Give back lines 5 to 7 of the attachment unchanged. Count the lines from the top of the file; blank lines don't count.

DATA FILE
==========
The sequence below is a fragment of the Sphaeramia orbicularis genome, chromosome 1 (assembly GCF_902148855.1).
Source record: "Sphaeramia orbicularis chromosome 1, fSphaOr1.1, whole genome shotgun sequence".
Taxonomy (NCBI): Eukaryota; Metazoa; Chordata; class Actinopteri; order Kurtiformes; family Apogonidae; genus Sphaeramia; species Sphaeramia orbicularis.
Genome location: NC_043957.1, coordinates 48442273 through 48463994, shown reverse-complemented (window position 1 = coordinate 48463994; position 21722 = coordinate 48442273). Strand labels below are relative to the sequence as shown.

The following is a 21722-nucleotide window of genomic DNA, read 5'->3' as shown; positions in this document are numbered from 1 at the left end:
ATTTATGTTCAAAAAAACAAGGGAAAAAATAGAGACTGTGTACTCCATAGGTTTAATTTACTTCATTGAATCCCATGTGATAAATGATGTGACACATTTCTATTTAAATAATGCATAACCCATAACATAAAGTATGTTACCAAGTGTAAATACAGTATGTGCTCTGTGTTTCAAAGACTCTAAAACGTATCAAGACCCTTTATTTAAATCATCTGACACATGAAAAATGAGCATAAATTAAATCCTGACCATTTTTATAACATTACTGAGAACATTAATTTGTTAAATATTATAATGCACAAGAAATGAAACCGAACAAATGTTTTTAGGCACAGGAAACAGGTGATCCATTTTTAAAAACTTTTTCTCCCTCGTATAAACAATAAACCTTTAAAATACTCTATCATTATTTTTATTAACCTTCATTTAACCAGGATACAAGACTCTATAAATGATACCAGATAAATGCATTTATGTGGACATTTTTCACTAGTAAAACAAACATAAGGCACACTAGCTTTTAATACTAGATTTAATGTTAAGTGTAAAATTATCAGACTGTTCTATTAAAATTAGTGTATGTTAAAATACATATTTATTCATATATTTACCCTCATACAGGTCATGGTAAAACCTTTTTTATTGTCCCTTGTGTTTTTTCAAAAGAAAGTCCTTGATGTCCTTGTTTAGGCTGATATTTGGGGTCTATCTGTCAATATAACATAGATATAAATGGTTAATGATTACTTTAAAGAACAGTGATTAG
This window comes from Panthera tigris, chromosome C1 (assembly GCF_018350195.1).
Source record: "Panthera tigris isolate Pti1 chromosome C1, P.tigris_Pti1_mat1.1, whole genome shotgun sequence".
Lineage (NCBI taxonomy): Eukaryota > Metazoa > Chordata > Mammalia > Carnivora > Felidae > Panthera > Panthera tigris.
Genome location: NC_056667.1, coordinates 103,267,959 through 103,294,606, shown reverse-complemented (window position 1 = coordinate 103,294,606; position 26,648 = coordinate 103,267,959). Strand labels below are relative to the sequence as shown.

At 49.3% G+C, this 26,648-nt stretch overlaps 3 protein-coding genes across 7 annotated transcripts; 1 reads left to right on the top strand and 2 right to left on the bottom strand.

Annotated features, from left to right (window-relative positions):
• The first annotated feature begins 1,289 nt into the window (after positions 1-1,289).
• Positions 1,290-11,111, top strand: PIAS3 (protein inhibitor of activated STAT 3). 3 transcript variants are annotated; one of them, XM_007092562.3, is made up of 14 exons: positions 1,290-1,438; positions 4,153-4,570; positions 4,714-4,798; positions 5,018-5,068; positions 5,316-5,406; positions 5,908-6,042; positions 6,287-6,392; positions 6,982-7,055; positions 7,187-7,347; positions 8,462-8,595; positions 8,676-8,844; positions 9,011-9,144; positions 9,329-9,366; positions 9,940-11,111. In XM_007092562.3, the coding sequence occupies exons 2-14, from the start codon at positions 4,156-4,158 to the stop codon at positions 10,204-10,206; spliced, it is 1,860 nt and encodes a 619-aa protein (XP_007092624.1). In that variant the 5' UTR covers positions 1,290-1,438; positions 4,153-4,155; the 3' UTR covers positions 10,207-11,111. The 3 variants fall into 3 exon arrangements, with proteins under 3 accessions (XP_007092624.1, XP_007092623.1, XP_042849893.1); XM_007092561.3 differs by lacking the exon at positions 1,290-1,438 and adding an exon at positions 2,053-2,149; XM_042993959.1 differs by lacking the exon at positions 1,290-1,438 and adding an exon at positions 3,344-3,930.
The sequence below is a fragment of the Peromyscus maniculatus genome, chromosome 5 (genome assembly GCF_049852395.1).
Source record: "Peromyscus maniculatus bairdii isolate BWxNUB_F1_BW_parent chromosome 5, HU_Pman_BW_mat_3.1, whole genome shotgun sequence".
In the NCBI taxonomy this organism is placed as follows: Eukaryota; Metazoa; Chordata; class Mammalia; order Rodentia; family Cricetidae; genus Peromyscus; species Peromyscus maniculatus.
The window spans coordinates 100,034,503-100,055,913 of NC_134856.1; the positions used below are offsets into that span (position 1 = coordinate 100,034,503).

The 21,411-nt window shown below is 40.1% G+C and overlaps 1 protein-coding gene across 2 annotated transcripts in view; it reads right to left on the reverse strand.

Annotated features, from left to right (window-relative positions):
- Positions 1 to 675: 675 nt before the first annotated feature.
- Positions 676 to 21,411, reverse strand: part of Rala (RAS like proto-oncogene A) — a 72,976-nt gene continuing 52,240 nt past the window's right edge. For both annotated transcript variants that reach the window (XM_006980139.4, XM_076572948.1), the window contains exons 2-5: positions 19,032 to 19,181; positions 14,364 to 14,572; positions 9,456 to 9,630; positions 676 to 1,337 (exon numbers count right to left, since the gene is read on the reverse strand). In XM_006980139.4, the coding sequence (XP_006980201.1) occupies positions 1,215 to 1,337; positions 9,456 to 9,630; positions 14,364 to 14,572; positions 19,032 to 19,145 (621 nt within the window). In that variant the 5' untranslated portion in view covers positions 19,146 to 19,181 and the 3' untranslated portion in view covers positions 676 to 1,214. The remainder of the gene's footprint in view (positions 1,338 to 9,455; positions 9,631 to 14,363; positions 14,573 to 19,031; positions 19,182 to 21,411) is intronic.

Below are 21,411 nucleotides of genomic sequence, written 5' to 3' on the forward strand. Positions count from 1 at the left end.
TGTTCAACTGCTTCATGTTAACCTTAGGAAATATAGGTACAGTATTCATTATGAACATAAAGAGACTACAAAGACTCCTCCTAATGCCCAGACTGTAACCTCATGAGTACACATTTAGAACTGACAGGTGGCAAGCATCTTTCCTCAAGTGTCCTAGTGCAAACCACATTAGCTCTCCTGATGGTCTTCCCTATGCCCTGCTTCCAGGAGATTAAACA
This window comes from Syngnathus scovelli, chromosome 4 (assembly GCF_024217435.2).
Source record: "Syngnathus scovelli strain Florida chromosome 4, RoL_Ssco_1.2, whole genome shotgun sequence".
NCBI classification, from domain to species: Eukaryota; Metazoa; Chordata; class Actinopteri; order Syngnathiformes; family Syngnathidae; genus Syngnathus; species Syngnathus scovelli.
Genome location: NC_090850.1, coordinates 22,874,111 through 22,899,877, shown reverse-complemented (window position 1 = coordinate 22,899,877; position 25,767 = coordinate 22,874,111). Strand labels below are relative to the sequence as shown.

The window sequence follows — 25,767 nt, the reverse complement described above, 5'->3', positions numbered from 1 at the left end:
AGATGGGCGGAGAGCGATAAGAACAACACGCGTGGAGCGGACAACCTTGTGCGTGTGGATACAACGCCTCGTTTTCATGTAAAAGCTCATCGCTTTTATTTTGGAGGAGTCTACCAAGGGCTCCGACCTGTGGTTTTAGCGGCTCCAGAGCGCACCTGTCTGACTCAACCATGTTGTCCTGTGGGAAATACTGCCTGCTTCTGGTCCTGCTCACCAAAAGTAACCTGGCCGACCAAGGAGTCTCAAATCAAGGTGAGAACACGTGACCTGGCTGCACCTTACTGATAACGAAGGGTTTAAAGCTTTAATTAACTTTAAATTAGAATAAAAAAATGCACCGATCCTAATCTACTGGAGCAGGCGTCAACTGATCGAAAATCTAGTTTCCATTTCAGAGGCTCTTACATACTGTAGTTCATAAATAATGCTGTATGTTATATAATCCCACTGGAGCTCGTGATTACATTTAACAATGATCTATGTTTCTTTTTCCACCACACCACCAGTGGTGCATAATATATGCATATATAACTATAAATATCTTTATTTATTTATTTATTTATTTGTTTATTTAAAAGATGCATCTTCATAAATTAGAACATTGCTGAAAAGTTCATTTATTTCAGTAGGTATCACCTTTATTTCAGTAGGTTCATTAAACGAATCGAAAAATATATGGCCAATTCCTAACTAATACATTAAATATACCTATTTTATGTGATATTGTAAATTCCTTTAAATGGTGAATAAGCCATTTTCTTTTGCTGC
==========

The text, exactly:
The following is a 21722-nucleotide window of genomic DNA, read 5'->3' as shown; positions in this document are numbered from 1 at the left end:
ATTTATGTTCAAAAAAACAAGGGAAAAAATAGAGACTGTGTACTCCATAGGTTTAATTTACTTCATTGAATCCCATGTGATAAATGATGTGACACATTTCTATTTAAATAATGCATAACCCATAACATAAAGTATGTTACCAAGTGTAAATACAGTATGTGCTCTGTGTTTCAAAGACTCTAAAACGTATCAAGACCCTTTATTTAAATCATCTGACACATGAAAAATGAGCATAAATTAAATCCTGACCATTTTTATAACATTACTGAGAACATTAATTTGTTAAATATTATAATGCACAAGAAATGAAACCGAACAAATGTTTTTAGGCACAGGAAACAGGTGATCCATTTTTAAAAACTTTTTCTCCCTCGTATAAACAATAAACCTTTAAAATACTCTATCATTATTTTTATTAACCTTCATTTAACCAGGATACAAGACTCTATAAATGATACCAGATAAATGCATTTATGTGGACATTTTTCACTAGTAAAACAAACATAAGGCACACTAGCTTTTAATACTAGATTTAATGTTAAGTGTAAAATTATCAGACTGTTCTATTAAAATTAGTGTATGTTAAAATACATATTTATTCATATATTTACCCTCATACAGGTCATGGTAAAACCTTTTTTATTGTCCCTTGTGTTTTTTCAAAAGAAAGTCCTTGATGTCCTTGTTTAGGCTGATATTTGGGGTCTATCTGTCAATATAACATAGATATAAATGGTTAATGATTACTTTAAAGAACAGTGATTAG
This window comes from Panthera tigris, chromosome C1 (assembly GCF_018350195.1).